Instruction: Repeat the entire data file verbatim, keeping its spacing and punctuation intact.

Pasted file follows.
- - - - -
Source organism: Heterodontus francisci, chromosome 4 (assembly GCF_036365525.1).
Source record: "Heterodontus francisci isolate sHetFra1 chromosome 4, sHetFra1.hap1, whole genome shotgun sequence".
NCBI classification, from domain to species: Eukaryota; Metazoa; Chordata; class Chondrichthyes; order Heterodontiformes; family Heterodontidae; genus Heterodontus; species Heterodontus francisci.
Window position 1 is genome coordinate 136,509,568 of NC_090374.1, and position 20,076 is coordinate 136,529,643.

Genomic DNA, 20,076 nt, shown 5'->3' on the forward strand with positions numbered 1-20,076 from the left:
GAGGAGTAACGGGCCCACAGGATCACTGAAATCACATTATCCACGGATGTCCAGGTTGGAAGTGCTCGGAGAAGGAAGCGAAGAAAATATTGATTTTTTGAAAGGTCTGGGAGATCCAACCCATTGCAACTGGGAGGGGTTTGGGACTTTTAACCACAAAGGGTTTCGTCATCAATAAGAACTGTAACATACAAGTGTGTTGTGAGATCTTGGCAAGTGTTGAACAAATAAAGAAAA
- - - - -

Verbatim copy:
Source organism: Heterodontus francisci, chromosome 4 (assembly GCF_036365525.1).
Source record: "Heterodontus francisci isolate sHetFra1 chromosome 4, sHetFra1.hap1, whole genome shotgun sequence".
NCBI classification, from domain to species: Eukaryota; Metazoa; Chordata; class Chondrichthyes; order Heterodontiformes; family Heterodontidae; genus Heterodontus; species Heterodontus francisci.
Window position 1 is genome coordinate 136,509,568 of NC_090374.1, and position 20,076 is coordinate 136,529,643.

Genomic DNA, 20,076 nt, shown 5'->3' on the forward strand with positions numbered 1-20,076 from the left:
GAGGAGTAACGGGCCCACAGGATCACTGAAATCACATTATCCACGGATGTCCAGGTTGGAAGTGCTCGGAGAAGGAAGCGAAGAAAATATTGATTTTTTGAAAGGTCTGGGAGATCCAACCCATTGCAACTGGGAGGGGTTTGGGACTTTTAACCACAAAGGGTTTCGTCATCAATAAGAACTGTAACATACAAGTGTGTTGTGAGATCTTGGCAAGTGTTGAACAAATAAAGAAAA